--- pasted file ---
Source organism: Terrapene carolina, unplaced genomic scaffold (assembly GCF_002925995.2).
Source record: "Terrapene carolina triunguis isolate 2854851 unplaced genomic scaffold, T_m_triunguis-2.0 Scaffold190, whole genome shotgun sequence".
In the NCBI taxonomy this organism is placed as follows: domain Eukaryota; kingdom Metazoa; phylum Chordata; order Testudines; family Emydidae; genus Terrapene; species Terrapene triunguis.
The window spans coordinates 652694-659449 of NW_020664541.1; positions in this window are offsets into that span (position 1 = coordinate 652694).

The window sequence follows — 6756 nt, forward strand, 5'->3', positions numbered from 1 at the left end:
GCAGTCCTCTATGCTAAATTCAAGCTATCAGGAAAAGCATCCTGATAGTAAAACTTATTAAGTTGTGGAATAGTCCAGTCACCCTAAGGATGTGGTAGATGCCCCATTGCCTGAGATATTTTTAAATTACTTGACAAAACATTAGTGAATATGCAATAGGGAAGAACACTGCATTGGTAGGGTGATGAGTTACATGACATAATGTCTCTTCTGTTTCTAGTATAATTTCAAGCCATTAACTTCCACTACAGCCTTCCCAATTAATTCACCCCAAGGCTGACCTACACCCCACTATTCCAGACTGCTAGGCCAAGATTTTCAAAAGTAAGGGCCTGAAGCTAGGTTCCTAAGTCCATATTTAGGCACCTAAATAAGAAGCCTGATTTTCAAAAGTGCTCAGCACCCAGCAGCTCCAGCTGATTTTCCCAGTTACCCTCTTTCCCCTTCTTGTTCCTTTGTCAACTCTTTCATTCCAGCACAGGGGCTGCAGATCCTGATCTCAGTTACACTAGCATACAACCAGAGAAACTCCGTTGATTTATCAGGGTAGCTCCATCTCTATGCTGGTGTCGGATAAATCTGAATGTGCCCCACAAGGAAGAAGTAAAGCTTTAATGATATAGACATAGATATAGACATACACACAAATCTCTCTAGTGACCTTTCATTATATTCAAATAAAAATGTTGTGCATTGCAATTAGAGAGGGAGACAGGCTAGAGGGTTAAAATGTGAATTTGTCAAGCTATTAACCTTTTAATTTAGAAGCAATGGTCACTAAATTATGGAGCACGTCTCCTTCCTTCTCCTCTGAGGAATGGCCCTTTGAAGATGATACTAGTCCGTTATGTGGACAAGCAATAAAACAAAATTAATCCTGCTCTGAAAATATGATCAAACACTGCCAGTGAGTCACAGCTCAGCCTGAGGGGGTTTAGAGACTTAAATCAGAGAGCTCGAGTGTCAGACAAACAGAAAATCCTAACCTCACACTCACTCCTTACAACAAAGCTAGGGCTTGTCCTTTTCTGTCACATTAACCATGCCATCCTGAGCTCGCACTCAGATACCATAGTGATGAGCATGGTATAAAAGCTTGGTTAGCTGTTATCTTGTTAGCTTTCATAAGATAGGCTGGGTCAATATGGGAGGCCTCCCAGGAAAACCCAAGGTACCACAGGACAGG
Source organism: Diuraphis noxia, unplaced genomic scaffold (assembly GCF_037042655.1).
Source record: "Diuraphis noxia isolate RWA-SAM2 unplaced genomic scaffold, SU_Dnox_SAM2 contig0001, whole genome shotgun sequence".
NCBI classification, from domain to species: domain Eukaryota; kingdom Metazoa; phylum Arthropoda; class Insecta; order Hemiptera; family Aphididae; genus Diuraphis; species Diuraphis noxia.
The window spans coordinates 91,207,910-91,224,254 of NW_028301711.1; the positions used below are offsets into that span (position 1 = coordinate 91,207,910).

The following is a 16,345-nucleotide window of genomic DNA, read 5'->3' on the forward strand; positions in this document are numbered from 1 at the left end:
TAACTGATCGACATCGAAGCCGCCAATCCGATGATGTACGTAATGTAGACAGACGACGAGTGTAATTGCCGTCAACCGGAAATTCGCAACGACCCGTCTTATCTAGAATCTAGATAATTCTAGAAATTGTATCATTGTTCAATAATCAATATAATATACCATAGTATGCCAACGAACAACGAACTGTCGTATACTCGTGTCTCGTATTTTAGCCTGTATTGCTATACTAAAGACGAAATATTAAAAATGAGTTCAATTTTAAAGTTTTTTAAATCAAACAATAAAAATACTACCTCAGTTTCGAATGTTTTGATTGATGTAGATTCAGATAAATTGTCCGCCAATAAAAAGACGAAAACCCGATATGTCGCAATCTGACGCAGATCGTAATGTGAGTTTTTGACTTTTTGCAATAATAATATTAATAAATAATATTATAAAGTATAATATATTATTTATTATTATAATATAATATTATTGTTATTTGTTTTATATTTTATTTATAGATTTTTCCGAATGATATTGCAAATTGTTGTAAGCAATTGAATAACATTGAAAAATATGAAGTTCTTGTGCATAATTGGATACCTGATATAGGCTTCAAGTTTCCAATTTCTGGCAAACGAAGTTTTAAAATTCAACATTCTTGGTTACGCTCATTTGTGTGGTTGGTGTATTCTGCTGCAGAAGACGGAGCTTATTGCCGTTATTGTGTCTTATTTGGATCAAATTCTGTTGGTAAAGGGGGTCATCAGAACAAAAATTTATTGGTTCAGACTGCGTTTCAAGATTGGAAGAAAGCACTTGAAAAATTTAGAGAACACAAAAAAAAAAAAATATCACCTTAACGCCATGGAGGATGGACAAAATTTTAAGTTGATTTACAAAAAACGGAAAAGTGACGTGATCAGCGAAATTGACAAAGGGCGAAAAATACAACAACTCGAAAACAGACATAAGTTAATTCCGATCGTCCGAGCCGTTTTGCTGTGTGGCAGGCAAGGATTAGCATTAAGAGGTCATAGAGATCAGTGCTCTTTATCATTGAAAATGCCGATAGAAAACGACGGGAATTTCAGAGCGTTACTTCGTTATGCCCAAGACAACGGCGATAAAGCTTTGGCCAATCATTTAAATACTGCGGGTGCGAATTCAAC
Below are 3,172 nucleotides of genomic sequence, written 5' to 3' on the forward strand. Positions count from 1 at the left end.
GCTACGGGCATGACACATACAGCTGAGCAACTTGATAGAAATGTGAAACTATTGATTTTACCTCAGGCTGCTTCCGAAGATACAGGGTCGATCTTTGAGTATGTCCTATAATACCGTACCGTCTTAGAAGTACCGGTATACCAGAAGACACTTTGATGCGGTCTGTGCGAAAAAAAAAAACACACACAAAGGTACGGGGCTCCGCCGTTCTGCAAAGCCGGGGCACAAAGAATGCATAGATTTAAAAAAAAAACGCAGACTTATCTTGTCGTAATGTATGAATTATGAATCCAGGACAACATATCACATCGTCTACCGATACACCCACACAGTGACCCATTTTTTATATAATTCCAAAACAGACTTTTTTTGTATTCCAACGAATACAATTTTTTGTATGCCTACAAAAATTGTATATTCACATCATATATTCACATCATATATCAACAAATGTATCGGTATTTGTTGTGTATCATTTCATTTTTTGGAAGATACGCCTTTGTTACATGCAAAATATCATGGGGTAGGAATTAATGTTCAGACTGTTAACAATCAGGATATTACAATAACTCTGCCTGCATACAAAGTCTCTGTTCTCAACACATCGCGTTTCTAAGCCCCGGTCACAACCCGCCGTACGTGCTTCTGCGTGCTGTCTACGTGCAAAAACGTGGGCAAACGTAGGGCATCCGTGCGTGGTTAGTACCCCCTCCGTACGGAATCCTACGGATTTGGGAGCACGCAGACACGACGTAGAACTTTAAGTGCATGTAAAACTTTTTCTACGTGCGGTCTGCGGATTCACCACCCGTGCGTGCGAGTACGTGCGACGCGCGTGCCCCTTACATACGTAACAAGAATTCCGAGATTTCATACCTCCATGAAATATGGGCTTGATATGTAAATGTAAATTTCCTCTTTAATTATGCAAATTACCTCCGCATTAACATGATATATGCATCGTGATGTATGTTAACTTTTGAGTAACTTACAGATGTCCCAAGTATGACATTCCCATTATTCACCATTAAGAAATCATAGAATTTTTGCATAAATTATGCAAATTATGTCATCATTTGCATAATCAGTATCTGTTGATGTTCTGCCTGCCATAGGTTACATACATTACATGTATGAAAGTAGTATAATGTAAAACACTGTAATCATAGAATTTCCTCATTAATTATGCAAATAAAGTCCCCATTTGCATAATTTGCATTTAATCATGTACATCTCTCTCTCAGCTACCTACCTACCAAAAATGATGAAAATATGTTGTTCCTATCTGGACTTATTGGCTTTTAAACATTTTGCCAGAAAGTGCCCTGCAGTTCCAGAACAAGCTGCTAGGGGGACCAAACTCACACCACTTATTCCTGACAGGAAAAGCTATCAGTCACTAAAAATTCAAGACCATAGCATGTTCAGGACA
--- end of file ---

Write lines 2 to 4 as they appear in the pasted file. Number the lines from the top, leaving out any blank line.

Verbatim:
Source record: "Terrapene carolina triunguis isolate 2854851 unplaced genomic scaffold, T_m_triunguis-2.0 Scaffold190, whole genome shotgun sequence".
In the NCBI taxonomy this organism is placed as follows: domain Eukaryota; kingdom Metazoa; phylum Chordata; order Testudines; family Emydidae; genus Terrapene; species Terrapene triunguis.
The window spans coordinates 652694-659449 of NW_020664541.1; positions in this window are offsets into that span (position 1 = coordinate 652694).